*** holiday attire: Christmas in North America

Christmas in North America

Christmas North America
Figure 1.--Here we see American children playing ring around the rosy in front of the Christmas tree. We know nothing about the image. It looks go us to be a staged, possibly commercial photograph. It looks to be taken at about the turn-of-the-20th century. We are unsure if this was a popular game to play at Christmas. At first glance the children look to be girls, but we are not positive about this.

Celebrating Christ's birth for Christians presented a problem in that no one knows when Jesus was born. It almost certainly was not December. Christmas is celebrated on December 25 throughout Christendom, as the birth of Christ primarily because of the importance of Saturnalia, the ancient Roman festival in honor of Saturn the god of Agriculture, in Roman culture. Besides adopting some of the feartures of Saturnalia, there are many non-religious customs and practices which have developed over the years. These customs are in many cases peculiar to different countries. Germany has played an especially important role, in part because of the Christams traditions Prince Albert brought from Germany when he married Queen Victoria, many of which have since been past on to America. Many modern Christmas traditions are based on these English Victorian traditions. Here are the many Christmas traditions we knpow of around the world. We hope that HBC readers will tell us something about Christmas traditions in their countries.


Contrary to widely held views, America is a deeply religious country. Probably more Americans attend Church than the the citizens of any European country. Thus the religious nature of Amristmas is important in many American families. Undeniably, however, Santa Claus now plays a central role in an American child's Christmas. American children diligently take their Christmas lists to Santa Clause. Some now even have computerized lists. Some American children in fact see Santa and his raindeer as a much more important figure than Jesus. Given the media blitz, parents have to work card to maintain traditions beyound the commercial extravanganza.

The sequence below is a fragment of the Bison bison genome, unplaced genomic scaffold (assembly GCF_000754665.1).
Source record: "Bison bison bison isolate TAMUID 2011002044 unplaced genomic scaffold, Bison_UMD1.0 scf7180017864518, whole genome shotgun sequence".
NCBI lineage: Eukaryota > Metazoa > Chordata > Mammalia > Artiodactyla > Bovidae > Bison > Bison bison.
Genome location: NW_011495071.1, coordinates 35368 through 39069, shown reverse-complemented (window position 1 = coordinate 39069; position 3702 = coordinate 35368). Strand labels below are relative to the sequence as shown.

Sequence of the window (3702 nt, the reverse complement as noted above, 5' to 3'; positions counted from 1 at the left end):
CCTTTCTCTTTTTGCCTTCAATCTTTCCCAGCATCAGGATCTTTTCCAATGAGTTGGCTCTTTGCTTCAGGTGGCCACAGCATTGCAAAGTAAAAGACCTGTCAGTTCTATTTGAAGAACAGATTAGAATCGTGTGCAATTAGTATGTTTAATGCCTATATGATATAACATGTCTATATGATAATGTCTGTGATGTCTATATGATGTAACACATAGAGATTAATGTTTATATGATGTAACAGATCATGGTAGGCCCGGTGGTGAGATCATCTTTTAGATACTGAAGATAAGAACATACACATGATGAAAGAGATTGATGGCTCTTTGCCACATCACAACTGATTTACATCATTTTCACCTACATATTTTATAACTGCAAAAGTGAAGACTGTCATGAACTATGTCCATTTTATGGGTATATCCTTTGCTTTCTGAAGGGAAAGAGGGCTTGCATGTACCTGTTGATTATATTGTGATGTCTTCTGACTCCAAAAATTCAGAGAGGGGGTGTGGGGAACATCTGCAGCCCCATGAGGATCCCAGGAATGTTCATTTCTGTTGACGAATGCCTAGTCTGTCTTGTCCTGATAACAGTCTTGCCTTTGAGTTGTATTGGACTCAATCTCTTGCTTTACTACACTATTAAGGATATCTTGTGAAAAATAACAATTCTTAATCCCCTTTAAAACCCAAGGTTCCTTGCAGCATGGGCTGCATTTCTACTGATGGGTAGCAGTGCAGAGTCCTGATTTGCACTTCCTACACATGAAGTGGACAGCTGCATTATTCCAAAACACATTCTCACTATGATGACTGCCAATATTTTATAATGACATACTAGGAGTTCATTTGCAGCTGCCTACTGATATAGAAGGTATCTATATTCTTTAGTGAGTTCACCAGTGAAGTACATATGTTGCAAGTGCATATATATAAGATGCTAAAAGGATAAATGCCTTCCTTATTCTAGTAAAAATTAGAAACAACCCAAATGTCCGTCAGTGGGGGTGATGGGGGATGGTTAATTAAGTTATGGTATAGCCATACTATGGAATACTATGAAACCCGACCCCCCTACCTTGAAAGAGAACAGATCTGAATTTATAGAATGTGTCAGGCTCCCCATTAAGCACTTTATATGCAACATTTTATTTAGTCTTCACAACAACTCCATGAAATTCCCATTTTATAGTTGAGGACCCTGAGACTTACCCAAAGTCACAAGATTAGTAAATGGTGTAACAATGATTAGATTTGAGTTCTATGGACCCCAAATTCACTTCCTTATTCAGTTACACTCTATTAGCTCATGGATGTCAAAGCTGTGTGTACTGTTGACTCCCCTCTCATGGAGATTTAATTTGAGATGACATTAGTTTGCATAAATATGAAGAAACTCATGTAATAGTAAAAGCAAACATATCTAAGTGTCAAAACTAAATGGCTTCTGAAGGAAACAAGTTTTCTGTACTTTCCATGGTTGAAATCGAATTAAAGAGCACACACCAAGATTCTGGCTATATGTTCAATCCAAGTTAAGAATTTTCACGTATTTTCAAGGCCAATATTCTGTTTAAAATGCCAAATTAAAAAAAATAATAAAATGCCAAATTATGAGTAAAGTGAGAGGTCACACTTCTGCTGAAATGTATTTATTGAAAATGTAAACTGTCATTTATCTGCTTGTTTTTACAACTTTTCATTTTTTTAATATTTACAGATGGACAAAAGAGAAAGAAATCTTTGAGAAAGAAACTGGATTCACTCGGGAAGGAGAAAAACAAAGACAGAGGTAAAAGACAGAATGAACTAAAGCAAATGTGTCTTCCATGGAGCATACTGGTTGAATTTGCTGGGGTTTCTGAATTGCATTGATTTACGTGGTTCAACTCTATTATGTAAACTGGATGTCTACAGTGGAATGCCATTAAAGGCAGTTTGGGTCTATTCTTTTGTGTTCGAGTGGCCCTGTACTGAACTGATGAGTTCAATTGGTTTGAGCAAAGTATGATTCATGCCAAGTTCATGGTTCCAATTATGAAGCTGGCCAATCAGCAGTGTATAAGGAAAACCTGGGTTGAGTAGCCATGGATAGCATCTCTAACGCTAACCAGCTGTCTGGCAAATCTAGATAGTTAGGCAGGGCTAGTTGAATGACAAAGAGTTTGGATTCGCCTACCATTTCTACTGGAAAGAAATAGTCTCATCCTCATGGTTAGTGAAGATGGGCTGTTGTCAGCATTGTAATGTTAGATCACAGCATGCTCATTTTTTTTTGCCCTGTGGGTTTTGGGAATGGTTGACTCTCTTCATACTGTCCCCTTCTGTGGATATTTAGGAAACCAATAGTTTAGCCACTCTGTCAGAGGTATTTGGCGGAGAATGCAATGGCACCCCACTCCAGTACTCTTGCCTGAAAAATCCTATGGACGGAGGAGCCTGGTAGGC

Christmas has traditionally been celebrated differently in Canada by French and Engish speaking families. An Anglophone Christmas in Canada is similar to that of England. In Canada, from 1875 onwards, Christmas lost its essentially religious character, at least for Anglophones and the upper middle class. Little by little it became a community festival which gave rise to much family merry-making. New customs began to take root. Henceforth, the decorated Christmas tree, the cr�che with its santons or plaster figures, gifts and the Christmas "r�veillon" became part of family tradition. For the majority of Francophones, however, this transformation did not occur until after the First World War. Good old "P�re No�l" moved very quickly from his minor role, becoming the pivotal figure for many community events. Francophones, however, incorporated these new practices into their culture much later. After the First World War, increasing commercial advertising drew Francophones into the dizzy festive activities. During the 1930s, the working classes also joined this happy Christmas rush. HBC suspects that American Christmas trends must have leaked across the border, especially sence World War II, but we have no specific information on this. We suspect that siunce War the growing American influence and rising importnce of the mass media has helped dilute the formerly substantial differences between Christmasses in English and French speaking families.


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Created: December 27, 1998
Last updated: 7:19 AM 2/28/2008